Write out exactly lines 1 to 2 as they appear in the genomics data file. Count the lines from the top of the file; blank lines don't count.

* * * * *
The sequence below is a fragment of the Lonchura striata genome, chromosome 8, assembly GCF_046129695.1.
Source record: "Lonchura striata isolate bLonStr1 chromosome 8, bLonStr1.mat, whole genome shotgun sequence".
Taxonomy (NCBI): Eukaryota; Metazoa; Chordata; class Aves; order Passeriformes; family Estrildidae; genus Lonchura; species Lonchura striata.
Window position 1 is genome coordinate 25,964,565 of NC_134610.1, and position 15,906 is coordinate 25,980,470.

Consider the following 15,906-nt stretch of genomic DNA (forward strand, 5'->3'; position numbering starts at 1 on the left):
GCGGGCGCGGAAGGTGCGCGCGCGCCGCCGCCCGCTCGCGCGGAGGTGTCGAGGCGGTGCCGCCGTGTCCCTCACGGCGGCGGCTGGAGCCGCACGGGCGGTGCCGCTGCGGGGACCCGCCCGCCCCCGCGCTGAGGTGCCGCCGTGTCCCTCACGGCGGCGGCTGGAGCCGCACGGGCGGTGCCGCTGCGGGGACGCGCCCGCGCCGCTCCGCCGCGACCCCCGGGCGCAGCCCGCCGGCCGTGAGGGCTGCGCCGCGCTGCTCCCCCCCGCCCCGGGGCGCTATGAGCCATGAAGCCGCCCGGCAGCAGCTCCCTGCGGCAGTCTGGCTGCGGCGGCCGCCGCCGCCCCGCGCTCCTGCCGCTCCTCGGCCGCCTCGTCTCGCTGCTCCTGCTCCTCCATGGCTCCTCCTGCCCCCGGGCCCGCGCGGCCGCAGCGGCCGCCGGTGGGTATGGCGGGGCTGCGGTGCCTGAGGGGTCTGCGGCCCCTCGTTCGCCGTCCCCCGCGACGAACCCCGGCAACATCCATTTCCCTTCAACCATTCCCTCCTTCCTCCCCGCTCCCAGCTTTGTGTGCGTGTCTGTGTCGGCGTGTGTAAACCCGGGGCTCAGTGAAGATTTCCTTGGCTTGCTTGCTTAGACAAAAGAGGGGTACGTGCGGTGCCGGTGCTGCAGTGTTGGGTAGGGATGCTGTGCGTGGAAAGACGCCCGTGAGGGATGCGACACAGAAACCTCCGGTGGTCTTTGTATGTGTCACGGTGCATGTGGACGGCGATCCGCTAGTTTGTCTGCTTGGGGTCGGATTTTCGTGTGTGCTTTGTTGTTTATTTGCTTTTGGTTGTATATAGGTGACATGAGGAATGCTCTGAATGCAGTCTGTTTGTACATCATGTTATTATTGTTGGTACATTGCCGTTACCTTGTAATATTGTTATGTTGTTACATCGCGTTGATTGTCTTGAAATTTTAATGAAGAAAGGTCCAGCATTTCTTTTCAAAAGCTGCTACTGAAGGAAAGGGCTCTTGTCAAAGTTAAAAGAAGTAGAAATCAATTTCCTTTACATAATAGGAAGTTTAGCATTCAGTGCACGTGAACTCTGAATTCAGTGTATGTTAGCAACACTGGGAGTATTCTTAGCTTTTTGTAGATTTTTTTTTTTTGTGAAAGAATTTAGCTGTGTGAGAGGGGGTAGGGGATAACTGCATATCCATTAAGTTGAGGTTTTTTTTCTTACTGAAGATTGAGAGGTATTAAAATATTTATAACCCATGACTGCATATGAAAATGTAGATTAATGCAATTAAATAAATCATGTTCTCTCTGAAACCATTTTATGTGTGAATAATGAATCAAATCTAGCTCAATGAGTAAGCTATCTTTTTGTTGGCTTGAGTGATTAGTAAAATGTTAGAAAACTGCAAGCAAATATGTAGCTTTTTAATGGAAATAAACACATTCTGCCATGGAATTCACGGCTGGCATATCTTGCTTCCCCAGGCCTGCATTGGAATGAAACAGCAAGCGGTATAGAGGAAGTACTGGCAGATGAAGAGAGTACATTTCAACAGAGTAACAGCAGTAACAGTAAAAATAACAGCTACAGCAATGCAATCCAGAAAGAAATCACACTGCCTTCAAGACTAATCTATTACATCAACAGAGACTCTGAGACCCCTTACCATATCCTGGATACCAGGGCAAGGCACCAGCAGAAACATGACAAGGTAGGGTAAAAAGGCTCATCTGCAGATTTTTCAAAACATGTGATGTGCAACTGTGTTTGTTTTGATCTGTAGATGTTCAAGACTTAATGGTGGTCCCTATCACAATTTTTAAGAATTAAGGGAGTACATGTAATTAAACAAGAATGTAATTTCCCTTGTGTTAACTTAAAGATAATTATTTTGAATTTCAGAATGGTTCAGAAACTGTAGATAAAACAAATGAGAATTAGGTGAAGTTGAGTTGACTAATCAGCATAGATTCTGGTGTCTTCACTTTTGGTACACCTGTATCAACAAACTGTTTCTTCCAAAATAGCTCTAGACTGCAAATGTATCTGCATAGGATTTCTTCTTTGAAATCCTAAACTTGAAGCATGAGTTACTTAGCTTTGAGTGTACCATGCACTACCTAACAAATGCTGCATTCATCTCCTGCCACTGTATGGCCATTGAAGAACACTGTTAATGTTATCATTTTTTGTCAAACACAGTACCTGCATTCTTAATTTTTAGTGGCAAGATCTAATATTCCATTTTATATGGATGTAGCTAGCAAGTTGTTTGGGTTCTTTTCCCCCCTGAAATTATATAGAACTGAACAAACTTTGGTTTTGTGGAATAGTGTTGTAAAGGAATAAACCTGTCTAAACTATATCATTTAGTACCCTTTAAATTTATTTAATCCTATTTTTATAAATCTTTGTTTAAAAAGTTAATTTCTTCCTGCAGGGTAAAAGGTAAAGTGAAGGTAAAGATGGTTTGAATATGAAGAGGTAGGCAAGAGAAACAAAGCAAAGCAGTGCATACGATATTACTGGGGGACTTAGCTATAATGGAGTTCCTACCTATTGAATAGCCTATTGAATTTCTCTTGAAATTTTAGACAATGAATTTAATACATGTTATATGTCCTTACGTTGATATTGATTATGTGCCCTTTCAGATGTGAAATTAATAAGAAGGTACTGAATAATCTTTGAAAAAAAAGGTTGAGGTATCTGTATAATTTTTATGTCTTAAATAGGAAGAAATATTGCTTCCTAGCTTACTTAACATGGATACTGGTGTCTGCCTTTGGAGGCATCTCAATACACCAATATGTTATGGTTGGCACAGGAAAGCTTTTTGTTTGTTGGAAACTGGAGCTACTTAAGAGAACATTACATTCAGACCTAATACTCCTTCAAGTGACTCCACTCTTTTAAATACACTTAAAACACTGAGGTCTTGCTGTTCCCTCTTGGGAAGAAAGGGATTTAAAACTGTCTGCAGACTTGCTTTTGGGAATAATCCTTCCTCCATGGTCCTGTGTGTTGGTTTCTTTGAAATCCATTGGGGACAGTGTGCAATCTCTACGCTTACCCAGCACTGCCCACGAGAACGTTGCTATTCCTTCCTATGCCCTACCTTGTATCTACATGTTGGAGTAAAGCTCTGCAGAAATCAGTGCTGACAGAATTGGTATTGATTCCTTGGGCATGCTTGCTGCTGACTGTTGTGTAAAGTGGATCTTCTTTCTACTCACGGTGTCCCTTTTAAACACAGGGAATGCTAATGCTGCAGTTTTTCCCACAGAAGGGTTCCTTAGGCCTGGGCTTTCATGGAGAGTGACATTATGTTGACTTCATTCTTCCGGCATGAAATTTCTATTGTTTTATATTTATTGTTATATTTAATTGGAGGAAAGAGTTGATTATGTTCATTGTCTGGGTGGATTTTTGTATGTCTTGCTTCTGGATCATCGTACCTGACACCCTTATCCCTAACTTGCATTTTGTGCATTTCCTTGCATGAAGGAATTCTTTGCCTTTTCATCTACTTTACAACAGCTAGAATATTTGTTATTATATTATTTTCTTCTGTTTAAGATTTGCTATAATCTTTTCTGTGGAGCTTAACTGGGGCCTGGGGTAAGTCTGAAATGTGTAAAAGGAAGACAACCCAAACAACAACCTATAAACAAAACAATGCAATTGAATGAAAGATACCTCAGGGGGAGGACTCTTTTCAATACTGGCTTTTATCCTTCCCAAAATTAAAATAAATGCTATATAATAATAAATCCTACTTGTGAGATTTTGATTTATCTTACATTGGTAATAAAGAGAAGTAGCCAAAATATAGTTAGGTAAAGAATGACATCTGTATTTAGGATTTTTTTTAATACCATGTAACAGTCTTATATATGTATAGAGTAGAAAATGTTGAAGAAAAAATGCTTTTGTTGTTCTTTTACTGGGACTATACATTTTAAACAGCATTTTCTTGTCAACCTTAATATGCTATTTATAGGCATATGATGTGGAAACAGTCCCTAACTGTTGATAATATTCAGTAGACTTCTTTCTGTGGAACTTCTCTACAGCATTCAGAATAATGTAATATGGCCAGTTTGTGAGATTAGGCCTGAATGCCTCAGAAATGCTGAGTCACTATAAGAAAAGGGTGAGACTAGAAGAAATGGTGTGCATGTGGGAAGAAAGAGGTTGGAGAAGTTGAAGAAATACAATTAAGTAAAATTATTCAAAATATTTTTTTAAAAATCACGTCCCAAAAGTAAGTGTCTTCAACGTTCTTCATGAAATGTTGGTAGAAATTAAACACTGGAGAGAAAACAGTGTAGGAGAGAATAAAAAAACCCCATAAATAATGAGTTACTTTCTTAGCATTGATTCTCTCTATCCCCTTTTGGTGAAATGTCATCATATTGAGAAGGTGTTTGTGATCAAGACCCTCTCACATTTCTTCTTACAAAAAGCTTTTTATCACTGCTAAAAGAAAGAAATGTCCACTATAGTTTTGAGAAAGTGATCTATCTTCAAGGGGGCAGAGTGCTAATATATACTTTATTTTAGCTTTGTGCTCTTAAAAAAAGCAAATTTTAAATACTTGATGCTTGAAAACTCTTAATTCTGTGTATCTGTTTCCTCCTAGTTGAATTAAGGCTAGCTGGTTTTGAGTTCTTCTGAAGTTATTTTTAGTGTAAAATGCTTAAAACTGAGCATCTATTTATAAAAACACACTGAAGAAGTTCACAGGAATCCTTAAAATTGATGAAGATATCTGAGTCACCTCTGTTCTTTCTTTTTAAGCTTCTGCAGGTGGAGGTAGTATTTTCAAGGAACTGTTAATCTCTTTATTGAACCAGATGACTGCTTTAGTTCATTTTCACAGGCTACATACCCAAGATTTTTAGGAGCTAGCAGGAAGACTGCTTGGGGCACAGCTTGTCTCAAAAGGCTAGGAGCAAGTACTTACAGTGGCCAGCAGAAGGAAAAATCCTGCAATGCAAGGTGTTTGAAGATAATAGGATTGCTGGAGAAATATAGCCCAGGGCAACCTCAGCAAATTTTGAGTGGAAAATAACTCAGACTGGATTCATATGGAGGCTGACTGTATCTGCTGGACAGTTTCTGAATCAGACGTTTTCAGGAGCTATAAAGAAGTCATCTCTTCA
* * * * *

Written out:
The sequence below is a fragment of the Lonchura striata genome, chromosome 8, assembly GCF_046129695.1.
Source record: "Lonchura striata isolate bLonStr1 chromosome 8, bLonStr1.mat, whole genome shotgun sequence".